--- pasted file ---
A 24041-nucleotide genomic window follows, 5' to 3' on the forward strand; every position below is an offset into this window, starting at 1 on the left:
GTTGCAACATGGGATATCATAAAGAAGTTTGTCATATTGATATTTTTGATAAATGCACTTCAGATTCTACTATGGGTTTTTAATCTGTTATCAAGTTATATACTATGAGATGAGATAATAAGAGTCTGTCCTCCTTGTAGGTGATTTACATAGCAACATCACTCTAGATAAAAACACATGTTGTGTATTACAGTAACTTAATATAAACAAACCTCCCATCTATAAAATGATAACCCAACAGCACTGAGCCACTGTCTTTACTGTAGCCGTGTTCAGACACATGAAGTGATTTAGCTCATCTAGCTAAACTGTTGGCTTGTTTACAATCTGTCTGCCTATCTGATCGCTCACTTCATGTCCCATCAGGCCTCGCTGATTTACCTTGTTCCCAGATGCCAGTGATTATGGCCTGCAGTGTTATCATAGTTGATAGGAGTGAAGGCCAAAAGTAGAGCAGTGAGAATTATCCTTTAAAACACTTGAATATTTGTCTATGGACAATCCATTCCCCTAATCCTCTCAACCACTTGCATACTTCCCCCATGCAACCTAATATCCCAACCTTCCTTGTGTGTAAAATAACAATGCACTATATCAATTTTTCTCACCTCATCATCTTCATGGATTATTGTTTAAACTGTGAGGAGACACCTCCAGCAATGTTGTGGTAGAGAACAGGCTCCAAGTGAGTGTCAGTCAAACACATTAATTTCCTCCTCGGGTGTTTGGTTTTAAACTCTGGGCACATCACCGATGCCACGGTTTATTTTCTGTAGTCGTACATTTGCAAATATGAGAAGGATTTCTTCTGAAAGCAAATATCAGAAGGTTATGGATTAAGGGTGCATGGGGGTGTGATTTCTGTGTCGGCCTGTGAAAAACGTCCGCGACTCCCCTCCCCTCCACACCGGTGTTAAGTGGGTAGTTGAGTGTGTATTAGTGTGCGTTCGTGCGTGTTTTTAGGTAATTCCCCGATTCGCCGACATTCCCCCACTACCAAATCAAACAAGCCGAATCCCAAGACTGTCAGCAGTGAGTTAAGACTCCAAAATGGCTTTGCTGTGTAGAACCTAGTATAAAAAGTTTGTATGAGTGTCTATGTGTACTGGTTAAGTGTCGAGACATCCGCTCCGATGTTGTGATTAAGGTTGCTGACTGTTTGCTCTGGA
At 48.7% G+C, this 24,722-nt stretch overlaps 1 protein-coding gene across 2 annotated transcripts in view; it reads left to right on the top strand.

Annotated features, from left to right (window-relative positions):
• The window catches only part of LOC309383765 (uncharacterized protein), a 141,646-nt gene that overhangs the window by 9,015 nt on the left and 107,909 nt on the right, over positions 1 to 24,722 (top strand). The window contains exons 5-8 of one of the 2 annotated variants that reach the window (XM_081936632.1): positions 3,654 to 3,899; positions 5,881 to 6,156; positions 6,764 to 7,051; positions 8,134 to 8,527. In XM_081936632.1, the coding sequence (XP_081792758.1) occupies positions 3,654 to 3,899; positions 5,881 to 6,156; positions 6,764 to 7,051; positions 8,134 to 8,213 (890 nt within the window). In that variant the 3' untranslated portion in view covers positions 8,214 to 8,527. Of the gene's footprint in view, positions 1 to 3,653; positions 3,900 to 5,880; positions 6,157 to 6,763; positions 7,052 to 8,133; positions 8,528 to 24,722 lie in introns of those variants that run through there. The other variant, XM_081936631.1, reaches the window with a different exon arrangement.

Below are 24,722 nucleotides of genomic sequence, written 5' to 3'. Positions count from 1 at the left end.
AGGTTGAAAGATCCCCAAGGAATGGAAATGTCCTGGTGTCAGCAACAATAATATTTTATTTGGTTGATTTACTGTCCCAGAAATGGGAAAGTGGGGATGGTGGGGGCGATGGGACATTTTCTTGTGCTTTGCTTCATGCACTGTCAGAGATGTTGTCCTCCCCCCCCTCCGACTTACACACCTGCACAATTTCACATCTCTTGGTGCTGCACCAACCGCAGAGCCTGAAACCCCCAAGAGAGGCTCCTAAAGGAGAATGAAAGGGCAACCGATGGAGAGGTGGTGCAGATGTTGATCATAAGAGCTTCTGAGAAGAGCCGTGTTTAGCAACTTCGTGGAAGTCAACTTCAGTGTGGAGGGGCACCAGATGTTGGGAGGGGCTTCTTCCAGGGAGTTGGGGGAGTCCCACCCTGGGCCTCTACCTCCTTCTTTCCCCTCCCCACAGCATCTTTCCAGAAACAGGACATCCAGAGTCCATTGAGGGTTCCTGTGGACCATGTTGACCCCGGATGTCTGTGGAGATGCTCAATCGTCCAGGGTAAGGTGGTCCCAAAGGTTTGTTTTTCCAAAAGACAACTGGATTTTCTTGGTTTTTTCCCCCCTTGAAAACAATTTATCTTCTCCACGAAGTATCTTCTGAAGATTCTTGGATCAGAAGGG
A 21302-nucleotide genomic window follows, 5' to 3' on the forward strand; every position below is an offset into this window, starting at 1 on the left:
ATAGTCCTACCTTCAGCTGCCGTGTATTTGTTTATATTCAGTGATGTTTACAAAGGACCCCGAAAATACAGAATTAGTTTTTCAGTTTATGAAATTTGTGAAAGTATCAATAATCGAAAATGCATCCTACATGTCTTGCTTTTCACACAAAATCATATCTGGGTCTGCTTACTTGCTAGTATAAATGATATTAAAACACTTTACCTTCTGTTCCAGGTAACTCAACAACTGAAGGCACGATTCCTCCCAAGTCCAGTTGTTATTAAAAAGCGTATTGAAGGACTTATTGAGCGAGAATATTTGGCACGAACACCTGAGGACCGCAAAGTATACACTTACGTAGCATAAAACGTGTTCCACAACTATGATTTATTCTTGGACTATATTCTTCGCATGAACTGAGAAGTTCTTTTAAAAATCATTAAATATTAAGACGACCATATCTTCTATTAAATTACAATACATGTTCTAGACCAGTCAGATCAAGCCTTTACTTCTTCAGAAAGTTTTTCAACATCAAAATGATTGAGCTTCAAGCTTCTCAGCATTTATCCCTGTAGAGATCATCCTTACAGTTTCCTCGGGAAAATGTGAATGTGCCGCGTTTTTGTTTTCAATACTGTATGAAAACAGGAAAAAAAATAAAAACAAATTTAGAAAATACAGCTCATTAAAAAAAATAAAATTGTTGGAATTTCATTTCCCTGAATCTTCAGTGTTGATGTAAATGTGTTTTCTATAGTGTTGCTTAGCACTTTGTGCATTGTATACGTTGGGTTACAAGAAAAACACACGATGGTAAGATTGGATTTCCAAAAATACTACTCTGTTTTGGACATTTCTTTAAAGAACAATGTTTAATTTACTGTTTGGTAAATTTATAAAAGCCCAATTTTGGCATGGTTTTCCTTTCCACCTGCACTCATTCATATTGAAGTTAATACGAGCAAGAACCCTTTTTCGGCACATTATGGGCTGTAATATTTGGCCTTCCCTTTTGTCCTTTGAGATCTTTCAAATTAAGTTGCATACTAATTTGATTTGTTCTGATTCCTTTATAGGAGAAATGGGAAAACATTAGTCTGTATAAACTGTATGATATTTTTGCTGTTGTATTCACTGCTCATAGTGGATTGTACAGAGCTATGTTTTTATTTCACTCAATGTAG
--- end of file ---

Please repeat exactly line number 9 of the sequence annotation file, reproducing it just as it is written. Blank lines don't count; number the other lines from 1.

ATAGTCCTACCTTCAGCTGCCGTGTATTTGTTTATATTCAGTGATGTTTACAAAGGACCCCGAAAATACAGAATTAGTTTTTCAGTTTATGAAATTTGTGAAAGTATCAATAATCGAAAATGCATCCTACATGTCTTGCTTTTCACACAAAATCATATCTGGGTCTGCTTACTTGCTAGTATAAATGATATTAAAACACTTTACCTTCTGTTCCAGGTAACTCAACAACTGAAGGCACGATTCCTCCCAAGTCCAGTTGTTATTAAAAAGCGTATTGAAGGACTTATTGAGCGAGAATATTTGGCACGAACACCTGAGGACCGCAAAGTATACACTTACGTAGCATAAAACGTGTTCCACAACTATGATTTATTCTTGGACTATATTCTTCGCATGAACTGAGAAGTTCTTTTAAAAATCATTAAATATTAAGACGACCATATCTTCTATTAAATTACAATACATGTTCTAGACCAGTCAGATCAAGCCTTTACTTCTTCAGAAAGTTTTTCAACATCAAAATGATTGAGCTTCAAGCTTCTCAGCATTTATCCCTGTAGAGATCATCCTTACAGTTTCCTCGGGAAAATGTGAATGTGCCGCGTTTTTGTTTTCAATACTGTATGAAAACAGGAAAAAAAATAAAAACAAATTTAGAAAATACAGCTCATTAAAAAAAATAAAATTGTTGGAATTTCATTTCCCTGAATCTTCAGTGTTGATGTAAATGTGTTTTCTATAGTGTTGCTTAGCACTTTGTGCATTGTATACGTTGGGTTACAAGAAAAACACACGATGGTAAGATTGGATTTCCAAAAATACTACTCTGTTTTGGACATTTCTTTAAAGAACAATGTTTAATTTACTGTTTGGTAAATTTATAAAAGCCCAATTTTGGCATGGTTTTCCTTTCCACCTGCACTCATTCATATTGAAGTTAATACGAGCAAGAACCCTTTTTCGGCACATTATGGGCTGTAATATTTGGCCTTCCCTTTTGTCCTTTGAGATCTTTCAAATTAAGTTGCATACTAATTTGATTTGTTCTGATTCCTTTATAGGAGAAATGGGAAAACATTAGTCTGTATAAACTGTATGATATTTTTGCTGTTGTATTCACTGCTCATAGTGGATTGTACAGAGCTATGTTTTTATTTCACTCAATGTAG